How to Enjoy Your Inheritance Today

 
Alistair Begg | July 11th 2019

One day, you and I are going to be very, very rich.

That’s because we have an inheritance ahead of us. In Ephesians 1 v 14, Paul says the Holy Spirit dwelling in God’s people is “the guarantee of our inheritance until we acquire possession of it.” Our inheritance is already ours, but we have not taken ownership of it all. There is more that yet awaits us, and we’ll enjoy it when we enter into glory. To benefit from an inheritance, a death is required. Usually, it’s someone else’s death. Here, it’s yours. 

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And so Paul prays that you and I will know what we will one day own and experience: that the eyes of our hearts would be enlightened to “know … what are the riches of his glorious inheritance in the saints” (v 18).

Peter encourages his readers along the same lines:

"[God] has caused us to be born again to a living hope through the resurrection of Jesus Christ from the dead, to an inheritance that is imperishable, undefiled, and unfading, kept in heaven for you, who by God’s power are being guarded through faith for a salvation ready to be revealed in the last time." (1 Peter 1 v 3-5)

Your inheritance is unfading and it is guaranteed, Peter says. It’s never going to dissipate or disappoint. It will be there exactly as God has planned, ready to be entered into on the day when God, who is shielding you on your journey, gets you to that destination. 

We get God

What is so good about this inheritance? Why is it so wonderful that it can bring us joy on the journey towards it, though “you have been grieved by various trials” (v 6)?

The answer is that the inheritance is so glorious, the riches are so glittering, because the inheritance is God: God himself. The riches we stand to inherit are what Paul calls in Ephesians 3 v 16 “the riches of his glory.” 

What is the glory of God? The glory of God is the summation of his being. The glory of God is the sum and substance of all that he has revealed to us of himself, which our limited minds are able to glimpse and that our perfected minds will one day grasp. 

So, for example, God’s glory is his might, his self-existence, his majesty, his justice, his truth, his righteousness, his holiness, his purity… we could go on. It is the perfection that we see manifested in the human character of Jesus—the Word, who, John says, became flesh and dwelt among us so that we might say, “We have seen his glory” (John 1 v 14).

And one day, you are going to see that glory face to face, and you are going to enjoy it as you praise him for eternity.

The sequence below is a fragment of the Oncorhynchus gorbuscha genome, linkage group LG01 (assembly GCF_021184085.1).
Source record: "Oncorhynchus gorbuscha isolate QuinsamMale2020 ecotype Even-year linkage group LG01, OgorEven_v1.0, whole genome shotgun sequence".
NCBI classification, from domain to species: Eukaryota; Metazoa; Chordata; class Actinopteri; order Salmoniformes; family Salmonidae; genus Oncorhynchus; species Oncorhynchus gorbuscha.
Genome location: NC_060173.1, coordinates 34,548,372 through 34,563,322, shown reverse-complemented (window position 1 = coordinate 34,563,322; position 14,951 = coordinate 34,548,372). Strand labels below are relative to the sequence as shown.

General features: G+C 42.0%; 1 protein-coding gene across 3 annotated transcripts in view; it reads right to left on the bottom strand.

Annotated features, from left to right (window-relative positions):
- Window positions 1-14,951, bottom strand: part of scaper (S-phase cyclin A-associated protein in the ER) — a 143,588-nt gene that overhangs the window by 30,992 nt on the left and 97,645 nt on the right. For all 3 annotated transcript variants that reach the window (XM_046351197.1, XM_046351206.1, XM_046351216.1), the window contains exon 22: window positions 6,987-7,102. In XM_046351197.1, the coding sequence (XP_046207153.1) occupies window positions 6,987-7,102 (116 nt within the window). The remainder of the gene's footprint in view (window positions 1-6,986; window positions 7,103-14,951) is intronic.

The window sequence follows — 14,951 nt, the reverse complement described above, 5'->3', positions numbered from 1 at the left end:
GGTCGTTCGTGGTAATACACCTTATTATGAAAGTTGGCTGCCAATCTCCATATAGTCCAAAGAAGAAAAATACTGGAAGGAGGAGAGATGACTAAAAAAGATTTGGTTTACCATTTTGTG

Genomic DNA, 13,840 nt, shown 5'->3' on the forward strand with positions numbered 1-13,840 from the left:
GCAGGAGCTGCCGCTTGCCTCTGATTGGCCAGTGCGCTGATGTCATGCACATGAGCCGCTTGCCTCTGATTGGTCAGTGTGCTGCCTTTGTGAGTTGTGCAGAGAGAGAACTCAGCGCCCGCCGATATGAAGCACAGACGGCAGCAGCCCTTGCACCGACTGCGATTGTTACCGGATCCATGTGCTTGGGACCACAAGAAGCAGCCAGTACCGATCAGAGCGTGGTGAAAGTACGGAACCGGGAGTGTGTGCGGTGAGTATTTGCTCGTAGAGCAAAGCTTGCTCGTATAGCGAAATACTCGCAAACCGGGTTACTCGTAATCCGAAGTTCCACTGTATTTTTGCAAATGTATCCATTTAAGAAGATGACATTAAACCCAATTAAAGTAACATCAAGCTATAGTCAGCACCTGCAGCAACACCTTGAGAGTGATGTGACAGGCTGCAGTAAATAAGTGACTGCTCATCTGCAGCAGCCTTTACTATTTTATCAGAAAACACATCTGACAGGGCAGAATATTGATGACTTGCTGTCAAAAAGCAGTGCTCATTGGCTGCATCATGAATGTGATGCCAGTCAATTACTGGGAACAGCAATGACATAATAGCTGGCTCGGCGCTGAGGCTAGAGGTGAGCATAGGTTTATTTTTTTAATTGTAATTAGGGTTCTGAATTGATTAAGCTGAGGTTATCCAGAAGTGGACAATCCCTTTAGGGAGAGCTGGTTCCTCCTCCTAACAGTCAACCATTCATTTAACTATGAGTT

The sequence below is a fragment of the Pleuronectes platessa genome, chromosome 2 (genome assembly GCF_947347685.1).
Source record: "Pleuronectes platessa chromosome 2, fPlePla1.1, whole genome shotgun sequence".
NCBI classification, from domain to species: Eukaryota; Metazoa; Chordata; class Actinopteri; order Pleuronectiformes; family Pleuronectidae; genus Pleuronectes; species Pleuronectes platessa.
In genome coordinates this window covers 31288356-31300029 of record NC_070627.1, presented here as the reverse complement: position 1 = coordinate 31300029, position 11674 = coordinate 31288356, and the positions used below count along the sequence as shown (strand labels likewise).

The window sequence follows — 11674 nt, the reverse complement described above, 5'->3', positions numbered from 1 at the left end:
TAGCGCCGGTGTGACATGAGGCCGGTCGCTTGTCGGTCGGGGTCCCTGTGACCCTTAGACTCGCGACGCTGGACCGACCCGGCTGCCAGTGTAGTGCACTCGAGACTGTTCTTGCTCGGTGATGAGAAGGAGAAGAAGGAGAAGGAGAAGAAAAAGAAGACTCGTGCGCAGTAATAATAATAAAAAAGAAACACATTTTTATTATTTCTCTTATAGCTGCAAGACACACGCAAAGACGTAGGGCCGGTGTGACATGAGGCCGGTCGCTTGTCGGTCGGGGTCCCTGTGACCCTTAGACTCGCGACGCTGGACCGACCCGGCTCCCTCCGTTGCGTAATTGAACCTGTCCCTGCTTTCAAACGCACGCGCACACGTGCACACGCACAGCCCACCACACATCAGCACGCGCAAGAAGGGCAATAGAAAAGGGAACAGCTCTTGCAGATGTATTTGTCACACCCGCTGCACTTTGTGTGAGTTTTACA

I don’t know if there’s ever been someone for you with whom you just wanted to spend all your time. You couldn’t conceive of growing bored of their company, and when they weren’t with you, everything was a little less colorful because of their absence. Well, God is infinitely perfect. There is always more of him and more about him to appreciate and to enjoy, and so his company is unimaginably perfect. 

The greatest gift of God to his people is God. The greatest joy of heaven is God. Your greatest joy today is God.

As C.H. Spurgeon put it: 

Would you lose your sorrows? Would you drown your cares? Then go, plunge yourself in the Godhead’s deepest sea; be lost in his immensity; and you shall come forth as from a couch of rest, refreshed and invigorated. I know nothing which can so comfort the soul; so calm the swelling billows of grief and sorrow; so speak peace to the winds of trial, as a devout musing upon the subject of the Godhead. (The New Park Street Pulpit, Vol. 1, Sermon No. 1)

This is where we must start. You can have as many how-to books as you want. You can try as many practical solutions as you can find. But to start there is to start from the wrong end. We need to pray for ourselves and our friends what Paul prayed for his: that we would be animated and excited each day by the prospect of our glorious inheritance—God himself.

So many of us struggle with prayer. Many books have been written on the subject and there’s a reason for that. Prayer comes hard to most of us, in most seasons. Pray Big by renowned Bible teacher Alistair Begg combines warmth, clarity, humor, and practicality as he examines Paul’s prayers for his friends in the church in Ephesus. It's available to buy here

Alistair Begg

Alistair Begg is Senior Pastor at Parkside Church in Cleveland, Ohio, and the Bible teacher at Truth For Life, which is heard on the radio and online around the world. He graduated from theological college in London and served two churches in Scotland before moving to Ohio. He is married to Susan and together they have three grown children.

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